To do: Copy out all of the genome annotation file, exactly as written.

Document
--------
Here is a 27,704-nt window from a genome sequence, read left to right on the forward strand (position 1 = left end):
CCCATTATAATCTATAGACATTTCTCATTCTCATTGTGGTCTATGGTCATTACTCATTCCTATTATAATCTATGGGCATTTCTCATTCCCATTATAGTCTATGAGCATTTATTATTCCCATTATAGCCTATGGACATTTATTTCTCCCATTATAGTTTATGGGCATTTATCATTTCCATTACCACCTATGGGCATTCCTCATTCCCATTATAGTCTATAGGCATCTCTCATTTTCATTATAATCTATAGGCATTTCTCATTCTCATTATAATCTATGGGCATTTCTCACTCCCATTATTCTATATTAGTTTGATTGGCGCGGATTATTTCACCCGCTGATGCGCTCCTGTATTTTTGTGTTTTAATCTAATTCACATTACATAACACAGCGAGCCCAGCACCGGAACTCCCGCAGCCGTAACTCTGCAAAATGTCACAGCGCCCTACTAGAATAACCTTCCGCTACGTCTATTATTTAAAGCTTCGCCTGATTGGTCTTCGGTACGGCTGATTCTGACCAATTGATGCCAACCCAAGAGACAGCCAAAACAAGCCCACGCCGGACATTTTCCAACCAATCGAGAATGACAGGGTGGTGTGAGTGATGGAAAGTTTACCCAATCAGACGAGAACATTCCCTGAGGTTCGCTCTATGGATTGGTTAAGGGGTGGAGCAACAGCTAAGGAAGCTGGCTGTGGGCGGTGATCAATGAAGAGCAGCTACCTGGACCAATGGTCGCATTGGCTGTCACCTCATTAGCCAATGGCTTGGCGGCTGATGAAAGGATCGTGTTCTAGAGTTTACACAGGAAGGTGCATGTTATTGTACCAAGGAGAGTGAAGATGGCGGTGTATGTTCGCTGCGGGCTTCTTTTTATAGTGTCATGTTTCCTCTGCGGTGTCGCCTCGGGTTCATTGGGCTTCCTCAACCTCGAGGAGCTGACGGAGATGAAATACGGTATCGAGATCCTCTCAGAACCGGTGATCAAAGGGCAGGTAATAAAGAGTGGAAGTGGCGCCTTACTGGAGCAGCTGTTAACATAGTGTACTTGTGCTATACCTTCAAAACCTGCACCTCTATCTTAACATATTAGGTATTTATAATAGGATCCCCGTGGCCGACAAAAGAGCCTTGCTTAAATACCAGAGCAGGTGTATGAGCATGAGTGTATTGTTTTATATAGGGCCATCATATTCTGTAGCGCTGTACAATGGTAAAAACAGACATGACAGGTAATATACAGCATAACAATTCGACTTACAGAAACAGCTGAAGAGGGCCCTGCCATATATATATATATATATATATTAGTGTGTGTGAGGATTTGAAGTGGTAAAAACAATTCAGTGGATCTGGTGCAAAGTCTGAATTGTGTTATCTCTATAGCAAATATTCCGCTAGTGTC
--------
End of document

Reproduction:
Here is a 27,704-nt window from a genome sequence, read left to right on the forward strand (position 1 = left end):
CCCATTATAATCTATAGACATTTCTCATTCTCATTGTGGTCTATGGTCATTACTCATTCCTATTATAATCTATGGGCATTTCTCATTCCCATTATAGTCTATGAGCATTTATTATTCCCATTATAGCCTATGGACATTTATTTCTCCCATTATAGTTTATGGGCATTTATCATTTCCATTACCACCTATGGGCATTCCTCATTCCCATTATAGTCTATAGGCATCTCTCATTTTCATTATAATCTATAGGCATTTCTCATTCTCATTATAATCTATGGGCATTTCTCACTCCCATTATTCTATATTAGTTTGATTGGCGCGGATTATTTCACCCGCTGATGCGCTCCTGTATTTTTGTGTTTTAATCTAATTCACATTACATAACACAGCGAGCCCAGCACCGGAACTCCCGCAGCCGTAACTCTGCAAAATGTCACAGCGCCCTACTAGAATAACCTTCCGCTACGTCTATTATTTAAAGCTTCGCCTGATTGGTCTTCGGTACGGCTGATTCTGACCAATTGATGCCAACCCAAGAGACAGCCAAAACAAGCCCACGCCGGACATTTTCCAACCAATCGAGAATGACAGGGTGGTGTGAGTGATGGAAAGTTTACCCAATCAGACGAGAACATTCCCTGAGGTTCGCTCTATGGATTGGTTAAGGGGTGGAGCAACAGCTAAGGAAGCTGGCTGTGGGCGGTGATCAATGAAGAGCAGCTACCTGGACCAATGGTCGCATTGGCTGTCACCTCATTAGCCAATGGCTTGGCGGCTGATGAAAGGATCGTGTTCTAGAGTTTACACAGGAAGGTGCATGTTATTGTACCAAGGAGAGTGAAGATGGCGGTGTATGTTCGCTGCGGGCTTCTTTTTATAGTGTCATGTTTCCTCTGCGGTGTCGCCTCGGGTTCATTGGGCTTCCTCAACCTCGAGGAGCTGACGGAGATGAAATACGGTATCGAGATCCTCTCAGAACCGGTGATCAAAGGGCAGGTAATAAAGAGTGGAAGTGGCGCCTTACTGGAGCAGCTGTTAACATAGTGTACTTGTGCTATACCTTCAAAACCTGCACCTCTATCTTAACATATTAGGTATTTATAATAGGATCCCCGTGGCCGACAAAAGAGCCTTGCTTAAATACCAGAGCAGGTGTATGAGCATGAGTGTATTGTTTTATATAGGGCCATCATATTCTGTAGCGCTGTACAATGGTAAAAACAGACATGACAGGTAATATACAGCATAACAATTCGACTTACAGAAACAGCTGAAGAGGGCCCTGCCATATATATATATATATATATATTAGTGTGTGTGAGGATTTGAAGTGGTAAAAACAATTCAGTGGATCTGGTGCAAAGTCTGAATTGTGTTATCTCTATAGCAAATATTCCGCTAGTGTC